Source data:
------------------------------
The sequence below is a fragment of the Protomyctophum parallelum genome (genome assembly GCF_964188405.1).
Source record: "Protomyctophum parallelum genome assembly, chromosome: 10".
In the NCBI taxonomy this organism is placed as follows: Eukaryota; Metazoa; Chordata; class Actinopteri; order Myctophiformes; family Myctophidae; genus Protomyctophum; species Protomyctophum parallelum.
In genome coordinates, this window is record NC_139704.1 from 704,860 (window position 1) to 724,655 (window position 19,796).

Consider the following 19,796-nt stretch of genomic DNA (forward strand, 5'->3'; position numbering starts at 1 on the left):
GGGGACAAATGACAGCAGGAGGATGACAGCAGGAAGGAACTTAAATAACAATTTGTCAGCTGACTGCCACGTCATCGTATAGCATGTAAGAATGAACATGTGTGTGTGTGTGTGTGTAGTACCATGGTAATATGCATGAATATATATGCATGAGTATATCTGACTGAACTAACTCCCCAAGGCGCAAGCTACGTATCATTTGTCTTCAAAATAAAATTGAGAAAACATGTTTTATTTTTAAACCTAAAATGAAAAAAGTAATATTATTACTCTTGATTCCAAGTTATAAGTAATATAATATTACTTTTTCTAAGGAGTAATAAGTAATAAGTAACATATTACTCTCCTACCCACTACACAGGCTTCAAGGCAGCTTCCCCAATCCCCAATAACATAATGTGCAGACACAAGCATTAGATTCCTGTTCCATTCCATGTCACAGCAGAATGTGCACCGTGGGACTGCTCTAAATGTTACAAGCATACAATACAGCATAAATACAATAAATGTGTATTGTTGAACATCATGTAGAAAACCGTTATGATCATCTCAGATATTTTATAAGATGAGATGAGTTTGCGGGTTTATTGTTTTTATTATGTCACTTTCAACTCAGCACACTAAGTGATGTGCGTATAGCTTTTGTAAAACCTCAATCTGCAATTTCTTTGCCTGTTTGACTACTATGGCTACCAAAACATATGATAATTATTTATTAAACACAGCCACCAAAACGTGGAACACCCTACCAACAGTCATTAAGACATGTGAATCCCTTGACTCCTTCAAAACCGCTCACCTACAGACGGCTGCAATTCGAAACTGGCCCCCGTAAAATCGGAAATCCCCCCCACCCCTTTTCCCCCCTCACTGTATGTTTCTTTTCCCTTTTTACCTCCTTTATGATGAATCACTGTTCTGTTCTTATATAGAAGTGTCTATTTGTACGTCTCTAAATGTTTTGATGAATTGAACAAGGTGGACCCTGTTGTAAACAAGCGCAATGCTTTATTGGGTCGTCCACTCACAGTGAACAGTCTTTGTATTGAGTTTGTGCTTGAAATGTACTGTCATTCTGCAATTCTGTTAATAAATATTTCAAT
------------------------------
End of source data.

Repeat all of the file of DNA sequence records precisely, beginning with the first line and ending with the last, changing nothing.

The sequence below is a fragment of the Protomyctophum parallelum genome (genome assembly GCF_964188405.1).
Source record: "Protomyctophum parallelum genome assembly, chromosome: 10".
In the NCBI taxonomy this organism is placed as follows: Eukaryota; Metazoa; Chordata; class Actinopteri; order Myctophiformes; family Myctophidae; genus Protomyctophum; species Protomyctophum parallelum.
In genome coordinates, this window is record NC_139704.1 from 704,860 (window position 1) to 724,655 (window position 19,796).

Consider the following 19,796-nt stretch of genomic DNA (forward strand, 5'->3'; position numbering starts at 1 on the left):
GGGGACAAATGACAGCAGGAGGATGACAGCAGGAAGGAACTTAAATAACAATTTGTCAGCTGACTGCCACGTCATCGTATAGCATGTAAGAATGAACATGTGTGTGTGTGTGTGTGTAGTACCATGGTAATATGCATGAATATATATGCATGAGTATATCTGACTGAACTAACTCCCCAAGGCGCAAGCTACGTATCATTTGTCTTCAAAATAAAATTGAGAAAACATGTTTTATTTTTAAACCTAAAATGAAAAAAGTAATATTATTACTCTTGATTCCAAGTTATAAGTAATATAATATTACTTTTTCTAAGGAGTAATAAGTAATAAGTAACATATTACTCTCCTACCCACTACACAGGCTTCAAGGCAGCTTCCCCAATCCCCAATAACATAATGTGCAGACACAAGCATTAGATTCCTGTTCCATTCCATGTCACAGCAGAATGTGCACCGTGGGACTGCTCTAAATGTTACAAGCATACAATACAGCATAAATACAATAAATGTGTATTGTTGAACATCATGTAGAAAACCGTTATGATCATCTCAGATATTTTATAAGATGAGATGAGTTTGCGGGTTTATTGTTTTTATTATGTCACTTTCAACTCAGCACACTAAGTGATGTGCGTATAGCTTTTGTAAAACCTCAATCTGCAATTTCTTTGCCTGTTTGACTACTATGGCTACCAAAACATATGATAATTATTTATTAAACACAGCCACCAAAACGTGGAACACCCTACCAACAGTCATTAAGACATGTGAATCCCTTGACTCCTTCAAAACCGCTCACCTACAGACGGCTGCAATTCGAAACTGGCCCCCGTAAAATCGGAAATCCCCCCCACCCCTTTTCCCCCCTCACTGTATGTTTCTTTTCCCTTTTTACCTCCTTTATGATGAATCACTGTTCTGTTCTTATATAGAAGTGTCTATTTGTACGTCTCTAAATGTTTTGATGAATTGAACAAGGTGGACCCTGTTGTAAACAAGCGCAATGCTTTATTGGGTCGTCCACTCACAGTGAACAGTCTTTGTATTGAGTTTGTGCTTGAAATGTACTGTCATTCTGCAATTCTGTTAATAAATATTTCAAT